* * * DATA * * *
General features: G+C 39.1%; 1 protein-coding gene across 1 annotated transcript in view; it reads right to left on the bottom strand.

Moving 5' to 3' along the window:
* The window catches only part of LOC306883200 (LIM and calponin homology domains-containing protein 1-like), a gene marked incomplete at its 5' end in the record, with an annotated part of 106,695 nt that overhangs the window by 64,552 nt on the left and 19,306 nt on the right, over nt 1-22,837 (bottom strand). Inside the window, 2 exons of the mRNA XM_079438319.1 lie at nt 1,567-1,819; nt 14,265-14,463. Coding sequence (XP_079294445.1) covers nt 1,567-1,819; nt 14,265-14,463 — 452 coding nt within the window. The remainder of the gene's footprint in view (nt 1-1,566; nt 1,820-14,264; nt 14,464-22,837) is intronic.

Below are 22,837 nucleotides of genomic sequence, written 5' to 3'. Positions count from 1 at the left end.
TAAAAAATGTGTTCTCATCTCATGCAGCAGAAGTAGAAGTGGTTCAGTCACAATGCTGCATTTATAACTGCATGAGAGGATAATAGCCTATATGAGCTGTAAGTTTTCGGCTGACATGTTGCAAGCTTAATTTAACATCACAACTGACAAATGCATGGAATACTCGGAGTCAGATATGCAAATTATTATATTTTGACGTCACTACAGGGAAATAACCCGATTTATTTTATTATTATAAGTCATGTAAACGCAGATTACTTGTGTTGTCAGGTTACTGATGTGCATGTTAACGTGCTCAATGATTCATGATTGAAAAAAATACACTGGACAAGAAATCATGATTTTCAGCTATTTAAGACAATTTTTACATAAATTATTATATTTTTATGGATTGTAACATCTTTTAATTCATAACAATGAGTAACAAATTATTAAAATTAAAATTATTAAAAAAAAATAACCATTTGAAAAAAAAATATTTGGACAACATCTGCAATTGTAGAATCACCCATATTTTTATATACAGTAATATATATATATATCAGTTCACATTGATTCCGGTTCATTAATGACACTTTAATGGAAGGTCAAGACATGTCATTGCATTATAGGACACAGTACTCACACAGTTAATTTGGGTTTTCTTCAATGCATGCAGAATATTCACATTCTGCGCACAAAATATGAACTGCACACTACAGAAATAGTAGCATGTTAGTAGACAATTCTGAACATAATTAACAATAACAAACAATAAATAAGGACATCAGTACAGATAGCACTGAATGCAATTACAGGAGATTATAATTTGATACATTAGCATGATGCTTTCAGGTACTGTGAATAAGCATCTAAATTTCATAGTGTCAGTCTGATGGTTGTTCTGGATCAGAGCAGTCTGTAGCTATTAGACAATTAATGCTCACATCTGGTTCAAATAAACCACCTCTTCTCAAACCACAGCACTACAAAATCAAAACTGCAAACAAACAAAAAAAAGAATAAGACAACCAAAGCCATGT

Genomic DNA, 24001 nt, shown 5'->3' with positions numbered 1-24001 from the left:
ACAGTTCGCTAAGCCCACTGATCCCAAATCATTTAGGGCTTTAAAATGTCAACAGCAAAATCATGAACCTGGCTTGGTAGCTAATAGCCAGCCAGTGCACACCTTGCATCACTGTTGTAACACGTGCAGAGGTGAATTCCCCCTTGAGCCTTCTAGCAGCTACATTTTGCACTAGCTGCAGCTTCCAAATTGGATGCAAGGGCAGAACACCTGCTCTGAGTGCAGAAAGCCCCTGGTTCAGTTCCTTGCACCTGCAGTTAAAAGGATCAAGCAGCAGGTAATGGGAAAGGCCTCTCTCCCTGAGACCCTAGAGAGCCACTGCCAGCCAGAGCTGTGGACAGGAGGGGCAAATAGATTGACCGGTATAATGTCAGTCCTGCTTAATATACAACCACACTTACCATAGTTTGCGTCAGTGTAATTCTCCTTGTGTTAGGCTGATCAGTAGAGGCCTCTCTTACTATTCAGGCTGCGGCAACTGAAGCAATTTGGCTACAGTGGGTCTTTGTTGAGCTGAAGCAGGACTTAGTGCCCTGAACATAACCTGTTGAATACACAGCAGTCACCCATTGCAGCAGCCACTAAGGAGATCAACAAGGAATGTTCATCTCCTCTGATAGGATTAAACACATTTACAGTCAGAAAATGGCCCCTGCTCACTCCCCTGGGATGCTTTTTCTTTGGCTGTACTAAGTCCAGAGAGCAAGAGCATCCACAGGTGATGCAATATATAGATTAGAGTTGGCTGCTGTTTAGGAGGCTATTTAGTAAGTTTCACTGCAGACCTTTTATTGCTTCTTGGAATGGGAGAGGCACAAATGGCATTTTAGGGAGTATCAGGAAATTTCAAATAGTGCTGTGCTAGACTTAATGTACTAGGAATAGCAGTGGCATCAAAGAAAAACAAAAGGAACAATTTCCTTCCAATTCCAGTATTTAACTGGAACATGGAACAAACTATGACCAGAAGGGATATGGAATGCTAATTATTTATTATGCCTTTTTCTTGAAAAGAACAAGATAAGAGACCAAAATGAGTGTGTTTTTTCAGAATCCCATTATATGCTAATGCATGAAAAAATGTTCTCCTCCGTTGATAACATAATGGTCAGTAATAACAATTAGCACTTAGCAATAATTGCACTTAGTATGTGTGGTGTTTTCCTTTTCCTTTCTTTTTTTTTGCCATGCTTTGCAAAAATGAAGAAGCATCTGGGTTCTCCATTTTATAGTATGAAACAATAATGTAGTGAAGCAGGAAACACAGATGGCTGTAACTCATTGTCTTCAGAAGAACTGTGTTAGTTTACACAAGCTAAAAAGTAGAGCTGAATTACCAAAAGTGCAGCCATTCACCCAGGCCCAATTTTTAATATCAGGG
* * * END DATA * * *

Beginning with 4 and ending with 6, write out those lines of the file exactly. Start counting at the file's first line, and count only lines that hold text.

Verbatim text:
Below are 22,837 nucleotides of genomic sequence, written 5' to 3'. Positions count from 1 at the left end.
TAAAAAATGTGTTCTCATCTCATGCAGCAGAAGTAGAAGTGGTTCAGTCACAATGCTGCATTTATAACTGCATGAGAGGATAATAGCCTATATGAGCTGTAAGTTTTCGGCTGACATGTTGCAAGCTTAATTTAACATCACAACTGACAAATGCATGGAATACTCGGAGTCAGATATGCAAATTATTATATTTTGACGTCACTACAGGGAAATAACCCGATTTATTTTATTATTATAAGTCATGTAAACGCAGATTACTTGTGTTGTCAGGTTACTGATGTGCATGTTAACGTGCTCAATGATTCATGATTGAAAAAAATACACTGGACAAGAAATCATGATTTTCAGCTATTTAAGACAATTTTTACATAAATTATTATATTTTTATGGATTGTAACATCTTTTAATTCATAACAATGAGTAACAAATTATTAAAATTAAAATTATTAAAAAAAAATAACCATTTGAAAAAAAAATATTTGGACAACATCTGCAATTGTAGAATCACCCATATTTTTATATACAGTAATATATATATATATCAGTTCACATTGATTCCGGTTCATTAATGACACTTTAATGGAAGGTCAAGACATGTCATTGCATTATAGGACACAGTACTCACACAGTTAATTTGGGTTTTCTTCAATGCATGCAGAATATTCACATTCTGCGCACAAAATATGAACTGCACACTACAGAAATAGTAGCATGTTAGTAGACAATTCTGAACATAATTAACAATAACAAACAATAAATAAGGACATCAGTACAGATAGCACTGAATGCAATTACAGGAGATTATAATTTGATACATTAGCATGATGCTTTCAGGTACTGTGAATAAGCATCTAAATTTCATAGTGTCAGTCTGATGGTTGTTCTGGATCAGAGCAGTCTGTAGCTATTAGACAATTAATGCTCACATCTGGTTCAAATAAACCACCTCTTCTCAAACCACAGCACTACAAAATCAAAACTGCAAACAAACAAAAAAAAGAATAAGACAACCAAAGCCATGT

Genomic DNA, 24001 nt, shown 5'->3' with positions numbered 1-24001 from the left: